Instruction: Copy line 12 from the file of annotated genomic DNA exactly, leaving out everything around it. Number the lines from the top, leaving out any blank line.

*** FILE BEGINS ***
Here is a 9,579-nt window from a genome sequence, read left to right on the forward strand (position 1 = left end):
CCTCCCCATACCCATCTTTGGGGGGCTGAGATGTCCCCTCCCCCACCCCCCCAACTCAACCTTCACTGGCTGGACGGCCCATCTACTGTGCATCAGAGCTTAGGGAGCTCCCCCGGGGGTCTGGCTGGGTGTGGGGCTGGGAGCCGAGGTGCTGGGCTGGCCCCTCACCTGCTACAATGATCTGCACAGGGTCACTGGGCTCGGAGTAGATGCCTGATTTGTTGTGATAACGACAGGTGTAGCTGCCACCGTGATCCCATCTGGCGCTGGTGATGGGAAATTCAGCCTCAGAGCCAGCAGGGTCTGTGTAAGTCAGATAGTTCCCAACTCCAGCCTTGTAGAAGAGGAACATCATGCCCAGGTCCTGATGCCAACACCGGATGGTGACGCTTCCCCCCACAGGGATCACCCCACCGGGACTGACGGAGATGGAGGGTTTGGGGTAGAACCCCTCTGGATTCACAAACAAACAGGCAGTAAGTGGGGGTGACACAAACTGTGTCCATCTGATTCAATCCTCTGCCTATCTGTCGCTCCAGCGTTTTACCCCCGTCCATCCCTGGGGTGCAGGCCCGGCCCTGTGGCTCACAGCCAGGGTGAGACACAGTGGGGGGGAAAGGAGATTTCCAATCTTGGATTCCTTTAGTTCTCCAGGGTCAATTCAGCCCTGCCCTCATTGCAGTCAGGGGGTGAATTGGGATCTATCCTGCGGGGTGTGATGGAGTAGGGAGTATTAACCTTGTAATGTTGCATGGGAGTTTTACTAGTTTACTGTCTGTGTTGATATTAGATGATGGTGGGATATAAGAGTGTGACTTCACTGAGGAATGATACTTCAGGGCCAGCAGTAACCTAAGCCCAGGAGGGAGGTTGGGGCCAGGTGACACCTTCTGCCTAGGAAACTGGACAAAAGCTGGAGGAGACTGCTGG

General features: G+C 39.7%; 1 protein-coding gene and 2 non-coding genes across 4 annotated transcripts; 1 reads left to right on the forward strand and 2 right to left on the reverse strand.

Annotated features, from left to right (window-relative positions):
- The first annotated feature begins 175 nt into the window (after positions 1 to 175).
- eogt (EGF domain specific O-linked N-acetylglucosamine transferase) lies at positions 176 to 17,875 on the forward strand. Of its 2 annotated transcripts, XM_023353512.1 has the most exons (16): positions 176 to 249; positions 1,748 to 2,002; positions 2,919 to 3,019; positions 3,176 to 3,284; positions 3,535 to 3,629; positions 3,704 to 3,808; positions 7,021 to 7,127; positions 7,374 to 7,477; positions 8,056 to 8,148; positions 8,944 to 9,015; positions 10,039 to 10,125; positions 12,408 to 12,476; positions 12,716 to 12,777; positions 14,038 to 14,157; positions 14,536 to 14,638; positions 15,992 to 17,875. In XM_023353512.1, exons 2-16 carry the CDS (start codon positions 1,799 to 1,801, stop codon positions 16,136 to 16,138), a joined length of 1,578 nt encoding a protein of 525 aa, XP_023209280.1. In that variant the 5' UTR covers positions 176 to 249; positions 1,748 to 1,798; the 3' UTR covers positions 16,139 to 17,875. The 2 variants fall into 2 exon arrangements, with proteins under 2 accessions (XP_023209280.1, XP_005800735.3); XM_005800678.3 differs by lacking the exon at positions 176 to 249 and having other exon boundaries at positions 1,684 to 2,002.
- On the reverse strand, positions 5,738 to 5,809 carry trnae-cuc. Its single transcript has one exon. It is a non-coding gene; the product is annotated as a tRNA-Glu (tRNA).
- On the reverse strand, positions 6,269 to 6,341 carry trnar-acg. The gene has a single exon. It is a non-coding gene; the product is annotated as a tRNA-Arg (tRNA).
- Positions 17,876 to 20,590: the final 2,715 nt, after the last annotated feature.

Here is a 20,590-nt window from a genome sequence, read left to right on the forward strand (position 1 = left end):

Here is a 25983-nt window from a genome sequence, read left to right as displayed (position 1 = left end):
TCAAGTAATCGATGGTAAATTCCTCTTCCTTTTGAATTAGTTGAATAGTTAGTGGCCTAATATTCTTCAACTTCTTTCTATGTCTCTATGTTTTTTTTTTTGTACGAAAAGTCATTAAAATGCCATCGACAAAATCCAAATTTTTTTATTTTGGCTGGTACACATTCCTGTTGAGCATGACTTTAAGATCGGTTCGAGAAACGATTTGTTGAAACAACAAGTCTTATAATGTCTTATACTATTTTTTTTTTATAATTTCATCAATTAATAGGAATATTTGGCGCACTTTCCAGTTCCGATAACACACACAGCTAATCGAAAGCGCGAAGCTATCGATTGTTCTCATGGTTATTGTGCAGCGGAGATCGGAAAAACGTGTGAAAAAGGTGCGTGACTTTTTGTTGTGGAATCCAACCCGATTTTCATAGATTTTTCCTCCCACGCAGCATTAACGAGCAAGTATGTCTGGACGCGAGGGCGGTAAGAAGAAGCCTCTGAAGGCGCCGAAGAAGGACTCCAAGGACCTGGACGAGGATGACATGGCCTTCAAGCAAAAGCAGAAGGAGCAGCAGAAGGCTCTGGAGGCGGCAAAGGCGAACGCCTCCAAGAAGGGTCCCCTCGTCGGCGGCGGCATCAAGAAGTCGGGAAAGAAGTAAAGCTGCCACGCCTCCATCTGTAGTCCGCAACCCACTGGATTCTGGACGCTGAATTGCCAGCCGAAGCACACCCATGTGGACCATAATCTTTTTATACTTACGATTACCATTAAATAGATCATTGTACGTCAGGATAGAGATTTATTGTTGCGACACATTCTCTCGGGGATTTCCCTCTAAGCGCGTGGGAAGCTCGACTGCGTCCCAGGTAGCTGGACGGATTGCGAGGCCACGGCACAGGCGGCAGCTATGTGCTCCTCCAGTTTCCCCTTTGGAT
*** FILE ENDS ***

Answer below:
TCAAGTAATCGATGGTAAATTCCTCTTCCTTTTGAATTAGTTGAATAGTTAGTGGCCTAATATTCTTCAACTTCTTTCTATGTCTCTATGTTTTTTTTTTTGTACGAAAAGTCATTAAAATGCCATCGACAAAATCCAAATTTTTTTATTTTGGCTGGTACACATTCCTGTTGAGCATGACTTTAAGATCGGTTCGAGAAACGATTTGTTGAAACAACAAGTCTTATAATGTCTTATACTATTTTTTTTTTATAATTTCATCAATTAATAGGAATATTTGGCGCACTTTCCAGTTCCGATAACACACACAGCTAATCGAAAGCGCGAAGCTATCGATTGTTCTCATGGTTATTGTGCAGCGGAGATCGGAAAAACGTGTGAAAAAGGTGCGTGACTTTTTGTTGTGGAATCCAACCCGATTTTCATAGATTTTTCCTCCCACGCAGCATTAACGAGCAAGTATGTCTGGACGCGAGGGCGGTAAGAAGAAGCCTCTGAAGGCGCCGAAGAAGGACTCCAAGGACCTGGACGAGGATGACATGGCCTTCAAGCAAAAGCAGAAGGAGCAGCAGAAGGCTCTGGAGGCGGCAAAGGCGAACGCCTCCAAGAAGGGTCCCCTCGTCGGCGGCGGCATCAAGAAGTCGGGAAAGAAGTAAAGCTGCCACGCCTCCATCTGTAGTCCGCAACCCACTGGATTCTGGACGCTGAATTGCCAGCCGAAGCACACCCATGTGGACCATAATCTTTTTATACTTACGATTACCATTAAATAGATCATTGTACGTCAGGATAGAGATTTATTGTTGCGACACATTCTCTCGGGGATTTCCCTCTAAGCGCGTGGGAAGCTCGACTGCGTCCCAGGTAGCTGGACGGATTGCGAGGCCACGGCACAGGCGGCAGCTATGTGCTCCTCCAGTTTCCCCTTTGGAT